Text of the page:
This profile was last updated in 2008
The Sikh Society of South was formed in 1979 and the Gurdwara Sahib of New Orleans was built at its current location in 1994. The Gurdwara Sahib of New Orleans was built in dedication to the memory of Sikh Martyrs. All residents of Louisiana, and the residents of neighboring states (Alabama, Mississippi), residing within 200 miles of New Orleans, are eligible for membership in the Sikh Society of South. Moreover, anyone and everyone, regardless of race, creed, or religious affiliation, can be a part of the Sikh fellowship and congregation (i.e. the ‘Gurdwara Sangat’). Sikhism, a monotheistic religion, decries intolerance, tyranny and superstition. It is founded on the belief in human equality, freedom of faith and thought, and respect for all.
Activities and Schedule
The Gurdwara can be visited at any time of the day by contacting the management committee or Bhai Granthi. The worship service (“diwan”) is held from 11:00 a.m. to 12:30 p.m. The communal meal (langar) is served soon thereafter.
Location and Directions
From I-10, take the Crowder exit, turn left and proceed to Morrison Road.
Take a right at the third light onto Morrison Road, a one way street.
You will pass the Gurdwara on the left. It’s the second building from the Crowder-Morrison crossing.
Make a U-turn and return back to the Gurdwara at 8433 Morrison Road.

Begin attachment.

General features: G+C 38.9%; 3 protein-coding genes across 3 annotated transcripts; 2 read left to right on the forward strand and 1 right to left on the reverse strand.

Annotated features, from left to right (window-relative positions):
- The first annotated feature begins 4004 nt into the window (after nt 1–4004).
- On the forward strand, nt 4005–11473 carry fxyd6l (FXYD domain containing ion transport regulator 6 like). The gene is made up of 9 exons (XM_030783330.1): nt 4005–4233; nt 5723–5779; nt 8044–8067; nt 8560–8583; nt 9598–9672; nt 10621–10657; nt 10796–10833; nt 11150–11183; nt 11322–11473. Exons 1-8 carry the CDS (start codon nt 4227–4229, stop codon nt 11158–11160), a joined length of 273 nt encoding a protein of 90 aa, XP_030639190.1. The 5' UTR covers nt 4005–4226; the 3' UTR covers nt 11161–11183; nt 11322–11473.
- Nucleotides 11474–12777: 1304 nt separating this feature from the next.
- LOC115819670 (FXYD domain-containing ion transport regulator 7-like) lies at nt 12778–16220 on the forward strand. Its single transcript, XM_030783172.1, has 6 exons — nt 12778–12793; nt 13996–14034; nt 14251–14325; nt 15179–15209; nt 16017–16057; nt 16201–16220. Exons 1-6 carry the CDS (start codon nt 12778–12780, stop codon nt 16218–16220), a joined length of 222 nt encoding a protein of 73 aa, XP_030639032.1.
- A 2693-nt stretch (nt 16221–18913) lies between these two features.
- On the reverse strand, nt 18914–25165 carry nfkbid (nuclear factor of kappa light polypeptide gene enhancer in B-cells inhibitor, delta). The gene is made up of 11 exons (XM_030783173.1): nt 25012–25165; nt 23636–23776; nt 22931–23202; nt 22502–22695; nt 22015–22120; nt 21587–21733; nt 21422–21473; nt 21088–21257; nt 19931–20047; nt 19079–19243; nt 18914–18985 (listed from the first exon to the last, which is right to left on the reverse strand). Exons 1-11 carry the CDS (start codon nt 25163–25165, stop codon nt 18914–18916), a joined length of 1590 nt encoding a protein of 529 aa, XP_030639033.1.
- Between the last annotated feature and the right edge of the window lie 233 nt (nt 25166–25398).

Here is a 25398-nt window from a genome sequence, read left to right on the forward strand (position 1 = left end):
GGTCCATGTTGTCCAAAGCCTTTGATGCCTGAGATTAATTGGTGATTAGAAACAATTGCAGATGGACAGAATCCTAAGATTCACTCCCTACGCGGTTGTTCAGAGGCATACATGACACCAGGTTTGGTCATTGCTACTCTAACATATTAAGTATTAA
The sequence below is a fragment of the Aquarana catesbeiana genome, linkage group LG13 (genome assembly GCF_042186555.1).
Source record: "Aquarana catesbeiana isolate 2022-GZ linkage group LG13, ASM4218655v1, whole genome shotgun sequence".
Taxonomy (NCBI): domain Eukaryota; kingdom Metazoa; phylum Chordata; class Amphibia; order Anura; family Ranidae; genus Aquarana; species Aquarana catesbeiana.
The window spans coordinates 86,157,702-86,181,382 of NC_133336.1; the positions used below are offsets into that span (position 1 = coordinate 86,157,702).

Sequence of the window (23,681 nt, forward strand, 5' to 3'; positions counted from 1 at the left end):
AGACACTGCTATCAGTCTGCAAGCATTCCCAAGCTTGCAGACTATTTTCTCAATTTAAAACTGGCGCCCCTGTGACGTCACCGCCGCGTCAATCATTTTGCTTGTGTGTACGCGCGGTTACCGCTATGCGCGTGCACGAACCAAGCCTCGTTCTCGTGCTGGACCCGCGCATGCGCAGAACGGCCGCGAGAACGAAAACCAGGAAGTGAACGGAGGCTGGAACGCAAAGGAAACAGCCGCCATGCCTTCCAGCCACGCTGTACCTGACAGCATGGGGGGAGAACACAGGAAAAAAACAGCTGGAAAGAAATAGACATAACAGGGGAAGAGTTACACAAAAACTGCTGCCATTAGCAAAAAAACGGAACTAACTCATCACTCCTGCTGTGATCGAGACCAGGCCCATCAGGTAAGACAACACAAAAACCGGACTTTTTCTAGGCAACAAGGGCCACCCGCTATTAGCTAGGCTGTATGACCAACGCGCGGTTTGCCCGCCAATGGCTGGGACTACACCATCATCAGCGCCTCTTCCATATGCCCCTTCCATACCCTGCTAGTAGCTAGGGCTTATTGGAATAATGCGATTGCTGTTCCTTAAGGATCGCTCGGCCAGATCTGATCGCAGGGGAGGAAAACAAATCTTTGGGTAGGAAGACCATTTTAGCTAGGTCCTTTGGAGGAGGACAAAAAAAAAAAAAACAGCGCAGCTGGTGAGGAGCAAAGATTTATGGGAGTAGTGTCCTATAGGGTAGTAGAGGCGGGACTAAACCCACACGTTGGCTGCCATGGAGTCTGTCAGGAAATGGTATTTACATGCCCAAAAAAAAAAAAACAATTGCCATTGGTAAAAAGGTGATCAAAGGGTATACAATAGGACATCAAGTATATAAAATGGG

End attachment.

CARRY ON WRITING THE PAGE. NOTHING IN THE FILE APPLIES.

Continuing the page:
The brick building has a formidable appearance as it is surrounded by a blue fence and has few windows. A flagpole regularly bears a flag with the “khanda” emblem. After entering the main building, Sikhs and visitors remove their shoes and proceed through the narrow hallway to wash their hands before entering the worship area of the Gurdwara. Men without turbans are provided scarfs to cover their heads before entering. The main prayer hall contains a podium, a low riser filled with harmoniums and tablas, and in the center, an elevated riser which serves as the repository for the Guru Granth Sahib, the collection of Sikh scripture. These accoutrements (bed, awning, fly whisk) are the signs of respect due to honored guests; they also ensure that the Guru Granth Sahib stays absolutely sanctified. The whisk is used by one member to fan the scripture the entire time the book is open. Since the Guru Granth Sahib serves as the community’s guide it is the only elevated object in the room. Upon entering, Sikhs prostrate themselves before the Guru Granth Sahib and place money into an offering box directly in front of it. The offering of money is voluntary, and it is used to keep the Gurdwara maintained as well as to fund projects of the Sikh Society. Sikhs and visitors sit on the ground in respect of the sacred nature of the book. Men sit on one side of the worship hall, while the women sit on the other side. Singing religious hymns (“kirtan”) is accompanied by harmoniums and traditional Indian drums (“tabla”). The distribution of a sweet pudding (“karah prasad”) to all equally represents the egalitarian ideals of Sikhism. A prayer concludes the ceremony, and the Guru Granth Sahib is closed and put back upon its esteemed place. The members then prepare for the communal meal (“langar”) shared by all seated in rows upon plastic mats. After the meal, some Sikhs depart directly but many stay to socialize.